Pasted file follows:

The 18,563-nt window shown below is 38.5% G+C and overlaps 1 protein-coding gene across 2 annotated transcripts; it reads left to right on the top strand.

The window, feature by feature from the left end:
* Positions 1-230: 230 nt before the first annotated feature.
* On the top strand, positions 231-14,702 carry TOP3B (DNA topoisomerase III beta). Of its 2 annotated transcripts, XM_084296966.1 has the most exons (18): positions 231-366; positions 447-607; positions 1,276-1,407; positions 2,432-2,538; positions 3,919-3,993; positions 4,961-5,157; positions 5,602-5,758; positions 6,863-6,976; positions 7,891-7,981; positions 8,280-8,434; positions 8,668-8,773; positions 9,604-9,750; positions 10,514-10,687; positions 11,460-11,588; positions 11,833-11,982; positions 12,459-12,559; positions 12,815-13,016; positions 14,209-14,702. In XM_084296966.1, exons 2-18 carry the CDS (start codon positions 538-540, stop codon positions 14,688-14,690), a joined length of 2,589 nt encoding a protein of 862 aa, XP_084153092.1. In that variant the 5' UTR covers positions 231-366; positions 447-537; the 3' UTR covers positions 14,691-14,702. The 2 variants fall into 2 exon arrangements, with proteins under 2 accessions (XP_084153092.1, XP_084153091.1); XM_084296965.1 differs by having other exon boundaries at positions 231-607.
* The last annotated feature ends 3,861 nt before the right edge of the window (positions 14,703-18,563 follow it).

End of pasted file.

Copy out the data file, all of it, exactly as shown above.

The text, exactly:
The 18,563-nt window shown below is 38.5% G+C and overlaps 1 protein-coding gene across 2 annotated transcripts; it reads left to right on the top strand.

The window, feature by feature from the left end:
* Positions 1-230: 230 nt before the first annotated feature.
* On the top strand, positions 231-14,702 carry TOP3B (DNA topoisomerase III beta). Of its 2 annotated transcripts, XM_084296966.1 has the most exons (18): positions 231-366; positions 447-607; positions 1,276-1,407; positions 2,432-2,538; positions 3,919-3,993; positions 4,961-5,157; positions 5,602-5,758; positions 6,863-6,976; positions 7,891-7,981; positions 8,280-8,434; positions 8,668-8,773; positions 9,604-9,750; positions 10,514-10,687; positions 11,460-11,588; positions 11,833-11,982; positions 12,459-12,559; positions 12,815-13,016; positions 14,209-14,702. In XM_084296966.1, exons 2-18 carry the CDS (start codon positions 538-540, stop codon positions 14,688-14,690), a joined length of 2,589 nt encoding a protein of 862 aa, XP_084153092.1. In that variant the 5' UTR covers positions 231-366; positions 447-537; the 3' UTR covers positions 14,691-14,702. The 2 variants fall into 2 exon arrangements, with proteins under 2 accessions (XP_084153092.1, XP_084153091.1); XM_084296965.1 differs by having other exon boundaries at positions 231-607.
* The last annotated feature ends 3,861 nt before the right edge of the window (positions 14,703-18,563 follow it).